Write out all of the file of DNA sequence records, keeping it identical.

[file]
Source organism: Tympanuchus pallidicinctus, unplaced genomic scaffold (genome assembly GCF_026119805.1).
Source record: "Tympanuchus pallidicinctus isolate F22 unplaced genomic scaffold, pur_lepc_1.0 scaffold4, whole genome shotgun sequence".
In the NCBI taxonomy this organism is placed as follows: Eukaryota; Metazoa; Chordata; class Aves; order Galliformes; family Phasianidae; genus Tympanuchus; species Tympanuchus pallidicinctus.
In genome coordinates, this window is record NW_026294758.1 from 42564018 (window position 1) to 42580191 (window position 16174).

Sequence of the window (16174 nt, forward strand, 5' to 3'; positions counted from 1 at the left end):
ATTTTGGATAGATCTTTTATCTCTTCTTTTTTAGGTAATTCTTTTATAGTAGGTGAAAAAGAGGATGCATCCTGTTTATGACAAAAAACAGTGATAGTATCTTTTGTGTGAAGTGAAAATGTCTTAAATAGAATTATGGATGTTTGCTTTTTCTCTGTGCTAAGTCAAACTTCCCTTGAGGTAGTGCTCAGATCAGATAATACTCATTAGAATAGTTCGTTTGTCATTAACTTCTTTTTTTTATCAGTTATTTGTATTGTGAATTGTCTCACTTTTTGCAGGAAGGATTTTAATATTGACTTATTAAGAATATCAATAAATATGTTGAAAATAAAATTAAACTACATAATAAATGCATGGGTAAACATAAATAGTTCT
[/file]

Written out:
Source organism: Tympanuchus pallidicinctus, unplaced genomic scaffold (genome assembly GCF_026119805.1).
Source record: "Tympanuchus pallidicinctus isolate F22 unplaced genomic scaffold, pur_lepc_1.0 scaffold4, whole genome shotgun sequence".
In the NCBI taxonomy this organism is placed as follows: Eukaryota; Metazoa; Chordata; class Aves; order Galliformes; family Phasianidae; genus Tympanuchus; species Tympanuchus pallidicinctus.
In genome coordinates, this window is record NW_026294758.1 from 42564018 (window position 1) to 42580191 (window position 16174).

Sequence of the window (16174 nt, forward strand, 5' to 3'; positions counted from 1 at the left end):
ATTTTGGATAGATCTTTTATCTCTTCTTTTTTAGGTAATTCTTTTATAGTAGGTGAAAAAGAGGATGCATCCTGTTTATGACAAAAAACAGTGATAGTATCTTTTGTGTGAAGTGAAAATGTCTTAAATAGAATTATGGATGTTTGCTTTTTCTCTGTGCTAAGTCAAACTTCCCTTGAGGTAGTGCTCAGATCAGATAATACTCATTAGAATAGTTCGTTTGTCATTAACTTCTTTTTTTTATCAGTTATTTGTATTGTGAATTGTCTCACTTTTTGCAGGAAGGATTTTAATATTGACTTATTAAGAATATCAATAAATATGTTGAAAATAAAATTAAACTACATAATAAATGCATGGGTAAACATAAATAGTTCT